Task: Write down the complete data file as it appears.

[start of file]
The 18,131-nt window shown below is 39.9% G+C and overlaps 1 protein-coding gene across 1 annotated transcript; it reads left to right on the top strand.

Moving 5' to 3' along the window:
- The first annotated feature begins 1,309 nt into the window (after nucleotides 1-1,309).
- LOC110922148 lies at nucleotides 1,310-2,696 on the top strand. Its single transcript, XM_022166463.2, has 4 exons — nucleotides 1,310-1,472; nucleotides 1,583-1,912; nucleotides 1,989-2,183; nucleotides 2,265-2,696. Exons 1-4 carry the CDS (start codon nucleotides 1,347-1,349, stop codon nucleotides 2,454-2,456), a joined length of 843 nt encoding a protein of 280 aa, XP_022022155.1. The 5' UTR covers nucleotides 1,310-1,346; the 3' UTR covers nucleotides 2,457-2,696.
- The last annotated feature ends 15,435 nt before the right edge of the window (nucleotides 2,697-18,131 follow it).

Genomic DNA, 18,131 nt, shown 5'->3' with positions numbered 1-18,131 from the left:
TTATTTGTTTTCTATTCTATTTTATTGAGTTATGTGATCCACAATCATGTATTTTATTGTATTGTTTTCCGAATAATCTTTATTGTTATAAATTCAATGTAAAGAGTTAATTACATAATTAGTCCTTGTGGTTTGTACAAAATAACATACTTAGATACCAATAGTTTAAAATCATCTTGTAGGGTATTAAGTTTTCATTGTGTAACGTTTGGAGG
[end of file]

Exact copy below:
The 18,131-nt window shown below is 39.9% G+C and overlaps 1 protein-coding gene across 1 annotated transcript; it reads left to right on the top strand.

Moving 5' to 3' along the window:
- The first annotated feature begins 1,309 nt into the window (after nucleotides 1-1,309).
- LOC110922148 lies at nucleotides 1,310-2,696 on the top strand. Its single transcript, XM_022166463.2, has 4 exons — nucleotides 1,310-1,472; nucleotides 1,583-1,912; nucleotides 1,989-2,183; nucleotides 2,265-2,696. Exons 1-4 carry the CDS (start codon nucleotides 1,347-1,349, stop codon nucleotides 2,454-2,456), a joined length of 843 nt encoding a protein of 280 aa, XP_022022155.1. The 5' UTR covers nucleotides 1,310-1,346; the 3' UTR covers nucleotides 2,457-2,696.
- The last annotated feature ends 15,435 nt before the right edge of the window (nucleotides 2,697-18,131 follow it).

Genomic DNA, 18,131 nt, shown 5'->3' with positions numbered 1-18,131 from the left:
TTATTTGTTTTCTATTCTATTTTATTGAGTTATGTGATCCACAATCATGTATTTTATTGTATTGTTTTCCGAATAATCTTTATTGTTATAAATTCAATGTAAAGAGTTAATTACATAATTAGTCCTTGTGGTTTGTACAAAATAACATACTTAGATACCAATAGTTTAAAATCATCTTGTAGGGTATTAAGTTTTCATTGTGTAACGTTTGGAGG